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Beached birds and physical forcing in the California Current System
Parrish, J.K., N. Bond, H. Nevins, N.J. Mantua, R. Loeffel, W.T. Peterson, and J.T. Harvey. 2007. Beached birds and physical forcing in the California Current System. Marine Ecology Progress Series 352: 275-288. Doi: 10.3354/meps07077
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Seabirds have often been proposed as environmental indicators. Beached bird data may provide an additional data source and such data is efficacious because it can reliably be collected by volunteers. In addition to anthropogenic factors, such as oil spills, changes in the ocean-atmosphere can affect carcass beaching rate in 3 non-exclusive ways: (1) direct mortality following storms, (2) mortality via bottom-up food web processes, and (3) increase in carcass delivery due to shifts in surface water movement.
We used data from 3 volunteer-based beached bird data sets collected within the California Current System (CCS) to (1) examine the level of response to anomalous ocean conditions in 2005 and (2) explore the degree to which long-term beaching patterns could be explained by one or more of our proposed mechanisms. In 2005, anomalous die-offs of Cassin’s auklet Ptychorhamphus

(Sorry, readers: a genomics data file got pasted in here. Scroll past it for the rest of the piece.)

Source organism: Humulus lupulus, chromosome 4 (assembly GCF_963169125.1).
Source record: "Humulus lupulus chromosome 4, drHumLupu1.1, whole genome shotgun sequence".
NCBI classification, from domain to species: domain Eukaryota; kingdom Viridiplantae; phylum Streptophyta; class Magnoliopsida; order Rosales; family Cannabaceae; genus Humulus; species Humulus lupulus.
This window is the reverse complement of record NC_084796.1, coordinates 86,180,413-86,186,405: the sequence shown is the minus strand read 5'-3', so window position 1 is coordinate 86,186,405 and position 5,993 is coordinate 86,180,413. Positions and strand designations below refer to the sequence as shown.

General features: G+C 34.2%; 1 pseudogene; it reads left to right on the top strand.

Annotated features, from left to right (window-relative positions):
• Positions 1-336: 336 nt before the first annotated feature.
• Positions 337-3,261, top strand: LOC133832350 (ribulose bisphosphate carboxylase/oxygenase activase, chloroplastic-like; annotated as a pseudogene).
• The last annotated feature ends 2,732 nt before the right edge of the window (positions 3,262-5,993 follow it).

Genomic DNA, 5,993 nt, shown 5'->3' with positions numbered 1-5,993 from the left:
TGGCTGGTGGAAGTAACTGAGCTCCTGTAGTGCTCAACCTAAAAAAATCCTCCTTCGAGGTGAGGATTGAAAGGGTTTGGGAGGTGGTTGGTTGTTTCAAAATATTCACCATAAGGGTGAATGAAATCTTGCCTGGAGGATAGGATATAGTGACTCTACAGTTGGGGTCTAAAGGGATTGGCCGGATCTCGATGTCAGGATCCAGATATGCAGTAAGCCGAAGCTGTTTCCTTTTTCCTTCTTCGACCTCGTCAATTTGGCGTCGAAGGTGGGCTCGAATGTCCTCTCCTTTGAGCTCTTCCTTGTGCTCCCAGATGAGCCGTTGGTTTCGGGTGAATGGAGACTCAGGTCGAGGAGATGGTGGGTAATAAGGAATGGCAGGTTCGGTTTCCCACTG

aleuticus and the rhinoceros auklet Cerorhinca monocerata occurred in the winter in Monterey. By spring, anomalous die-offs of Brandt’s cormorant Phalacrocorax pencillatus and the common murre Uria aalge occurred throughout the CCS.
Over the longer term, increases in beaching were associated with changes in the timing and intensity of upwelling and, secondarily, with zonal winds aloft—a potential proxy of shifts in pelagic community composition. These results suggest that a bottom-up food web mechanism best explains seabird beaching, at least in the spring. Correlations of local measures of storminess to seabird beaching rates were weak to non-existent. Correlations were much stronger at the California site (8 yr) and weaker to non-existent at the Oregon site (26 yr). Collectively, these data suggest that relationships between ocean physics and beached bird response may be site specific and/or may reflect choices live birds make vis-à-vis non-breeding distribution.